If you only have a few cows, taking them to another ranch or farm for breeding to someone else’s bull can also have these same negative health consequences so should be considered carefully before entering into this type of arrangement.
Artificial Insemination (AI):
With this method, there is more work for you and your costs are put into semen, semen storage, AI servicing, and handling equipment costs. If you are letting nature take its course, your cows will come into heat at different times throughout the breeding season and that will require you to be watching them on a daily basis to monitor this activity. Each time a cow comes into heat, she will have to be caught in a squeeze chute or head gate and serviced either by yourself or by an AI technician.Your alternative would be to synchronize the heats of all of your cows by having a vet come out to give each of them an injection of a drug to bring them into heat (this means running each one through a chute/head gate to administer the shot). Then, in a few days, an AI technician would come out and perform AI on each cow, again having each one go into a squeeze chute or head gate. If you have many cows, this can add up time-wise and money-wise in a hurry because not only are you paying for the service, you are also paying for the semen straws.In some areas, it is possible to take a course to learn how to perform AI yourself. A course can run a couple of hundred dollars but if you are going to be doing a large number of procedures, this might be a more economical solution to having someone else come to your farm to perform these procedures.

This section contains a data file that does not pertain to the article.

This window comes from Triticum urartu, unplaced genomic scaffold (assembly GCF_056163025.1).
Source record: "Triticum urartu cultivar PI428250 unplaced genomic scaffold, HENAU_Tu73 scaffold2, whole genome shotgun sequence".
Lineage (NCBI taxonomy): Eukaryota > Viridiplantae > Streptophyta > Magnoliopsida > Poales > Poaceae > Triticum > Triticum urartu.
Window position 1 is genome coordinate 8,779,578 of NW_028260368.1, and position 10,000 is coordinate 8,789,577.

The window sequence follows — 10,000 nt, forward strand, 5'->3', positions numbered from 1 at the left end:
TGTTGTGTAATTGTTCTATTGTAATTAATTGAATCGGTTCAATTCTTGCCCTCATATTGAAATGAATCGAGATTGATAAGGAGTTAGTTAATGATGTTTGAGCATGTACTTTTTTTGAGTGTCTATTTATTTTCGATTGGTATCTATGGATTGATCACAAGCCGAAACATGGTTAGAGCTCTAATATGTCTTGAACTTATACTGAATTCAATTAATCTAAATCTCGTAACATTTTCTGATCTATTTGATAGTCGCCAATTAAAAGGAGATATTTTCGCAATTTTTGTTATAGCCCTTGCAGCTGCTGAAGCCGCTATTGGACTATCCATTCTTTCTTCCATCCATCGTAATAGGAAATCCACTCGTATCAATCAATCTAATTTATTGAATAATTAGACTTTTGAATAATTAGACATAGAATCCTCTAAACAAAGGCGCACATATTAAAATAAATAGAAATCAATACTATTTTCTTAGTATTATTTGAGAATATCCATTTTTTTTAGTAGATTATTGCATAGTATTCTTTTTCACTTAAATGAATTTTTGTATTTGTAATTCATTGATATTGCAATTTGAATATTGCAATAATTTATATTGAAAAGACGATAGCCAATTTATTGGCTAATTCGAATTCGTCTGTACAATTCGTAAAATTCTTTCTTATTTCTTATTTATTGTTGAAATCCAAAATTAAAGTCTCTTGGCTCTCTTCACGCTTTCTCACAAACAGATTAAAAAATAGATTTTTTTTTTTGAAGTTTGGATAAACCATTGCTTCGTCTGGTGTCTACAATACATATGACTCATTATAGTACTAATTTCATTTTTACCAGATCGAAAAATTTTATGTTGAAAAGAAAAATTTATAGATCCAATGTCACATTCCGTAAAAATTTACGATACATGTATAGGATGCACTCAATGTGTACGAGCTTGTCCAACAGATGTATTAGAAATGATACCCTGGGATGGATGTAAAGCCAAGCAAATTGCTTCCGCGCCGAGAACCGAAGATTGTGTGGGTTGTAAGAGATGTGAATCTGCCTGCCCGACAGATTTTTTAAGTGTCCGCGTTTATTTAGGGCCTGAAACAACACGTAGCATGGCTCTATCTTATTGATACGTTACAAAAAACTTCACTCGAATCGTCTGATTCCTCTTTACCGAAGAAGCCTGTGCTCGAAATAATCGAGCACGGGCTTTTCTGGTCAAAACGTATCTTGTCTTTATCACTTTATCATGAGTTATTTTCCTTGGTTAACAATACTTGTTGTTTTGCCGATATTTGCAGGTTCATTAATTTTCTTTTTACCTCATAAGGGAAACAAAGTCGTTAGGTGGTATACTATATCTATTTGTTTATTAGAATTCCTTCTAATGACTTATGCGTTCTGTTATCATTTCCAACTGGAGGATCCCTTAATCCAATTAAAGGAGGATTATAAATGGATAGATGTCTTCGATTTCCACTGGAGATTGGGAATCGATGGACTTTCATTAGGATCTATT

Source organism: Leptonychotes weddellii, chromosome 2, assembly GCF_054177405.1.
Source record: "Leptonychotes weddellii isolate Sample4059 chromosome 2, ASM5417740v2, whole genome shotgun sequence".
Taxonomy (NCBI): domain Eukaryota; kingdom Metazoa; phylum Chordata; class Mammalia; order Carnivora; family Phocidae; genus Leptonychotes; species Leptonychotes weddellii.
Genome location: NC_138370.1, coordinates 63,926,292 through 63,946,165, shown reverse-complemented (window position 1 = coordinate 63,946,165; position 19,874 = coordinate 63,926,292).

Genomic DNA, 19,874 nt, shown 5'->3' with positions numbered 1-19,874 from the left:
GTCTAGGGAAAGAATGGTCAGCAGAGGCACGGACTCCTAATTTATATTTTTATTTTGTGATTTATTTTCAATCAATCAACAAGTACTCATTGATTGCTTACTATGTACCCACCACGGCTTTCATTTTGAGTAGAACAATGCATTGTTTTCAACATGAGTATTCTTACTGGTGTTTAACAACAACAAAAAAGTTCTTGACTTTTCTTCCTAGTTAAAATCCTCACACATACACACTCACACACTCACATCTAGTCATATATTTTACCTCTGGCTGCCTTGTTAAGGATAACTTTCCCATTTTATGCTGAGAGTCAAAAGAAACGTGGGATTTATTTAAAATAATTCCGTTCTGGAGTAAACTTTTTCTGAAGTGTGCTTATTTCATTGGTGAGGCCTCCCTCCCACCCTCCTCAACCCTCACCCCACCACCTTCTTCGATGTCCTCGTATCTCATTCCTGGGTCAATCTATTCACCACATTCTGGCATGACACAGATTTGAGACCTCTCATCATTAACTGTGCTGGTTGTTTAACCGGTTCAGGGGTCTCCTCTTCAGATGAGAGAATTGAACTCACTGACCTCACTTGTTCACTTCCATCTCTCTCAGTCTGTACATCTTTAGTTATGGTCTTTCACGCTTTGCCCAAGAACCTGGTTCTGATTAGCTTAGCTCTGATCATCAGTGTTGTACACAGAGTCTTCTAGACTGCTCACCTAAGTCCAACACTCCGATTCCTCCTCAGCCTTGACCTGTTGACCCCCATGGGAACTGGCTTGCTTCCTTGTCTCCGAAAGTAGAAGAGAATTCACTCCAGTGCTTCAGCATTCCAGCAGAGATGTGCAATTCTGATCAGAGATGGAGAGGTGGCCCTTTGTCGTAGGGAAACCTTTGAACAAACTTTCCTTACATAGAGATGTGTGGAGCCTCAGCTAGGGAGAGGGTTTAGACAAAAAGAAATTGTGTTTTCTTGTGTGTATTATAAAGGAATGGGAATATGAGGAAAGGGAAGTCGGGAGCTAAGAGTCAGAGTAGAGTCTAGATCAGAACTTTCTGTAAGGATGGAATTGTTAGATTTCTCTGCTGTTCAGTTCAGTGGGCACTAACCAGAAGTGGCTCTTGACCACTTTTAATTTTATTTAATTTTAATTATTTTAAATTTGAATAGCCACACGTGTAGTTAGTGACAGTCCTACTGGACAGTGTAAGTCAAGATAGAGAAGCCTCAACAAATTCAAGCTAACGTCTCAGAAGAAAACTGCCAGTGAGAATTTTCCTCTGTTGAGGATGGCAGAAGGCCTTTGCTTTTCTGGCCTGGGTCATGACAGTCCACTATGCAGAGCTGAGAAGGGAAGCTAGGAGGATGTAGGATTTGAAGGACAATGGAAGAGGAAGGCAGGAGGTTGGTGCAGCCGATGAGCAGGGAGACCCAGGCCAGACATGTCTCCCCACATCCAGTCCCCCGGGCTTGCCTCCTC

The plus of AI is that you can get genetic diversity in your herd much easier by using semen from different bulls. AI servicing is not an exact science and there is always a percentage of cows that will not settle on the first service. So now you are faced with watching again another 3 weeks after the first service to see which cows are coming into heat again, and having them serviced a second time.There is also one other possible cost for AI. Since many AI service companies don’t carry Beefalo semen, you may have to invest in a liquid nitrogen tank for storing your semen. These tanks generally need refilling several times per year and the annual cost can be a couple of hundred dollars.
Some producers do a combination of AI and bull. They will do some AI for genetic diversity but will also have a bull or two on the property. This is done to eliminate the need for a second service. AI would typically be used for the first round of breeding and then, any cows that don’t settle would be bred by the bull. Depending on the size of your operation, bull only, AI only, or a combination of the two will ultimately be the method of reproduction used.
Research into the costs and the amount of work involved in each method will provide you with the knowledge to make the right decision for your farm/ranch operation.
MeyerBeefalo & Bison Hybrid Farm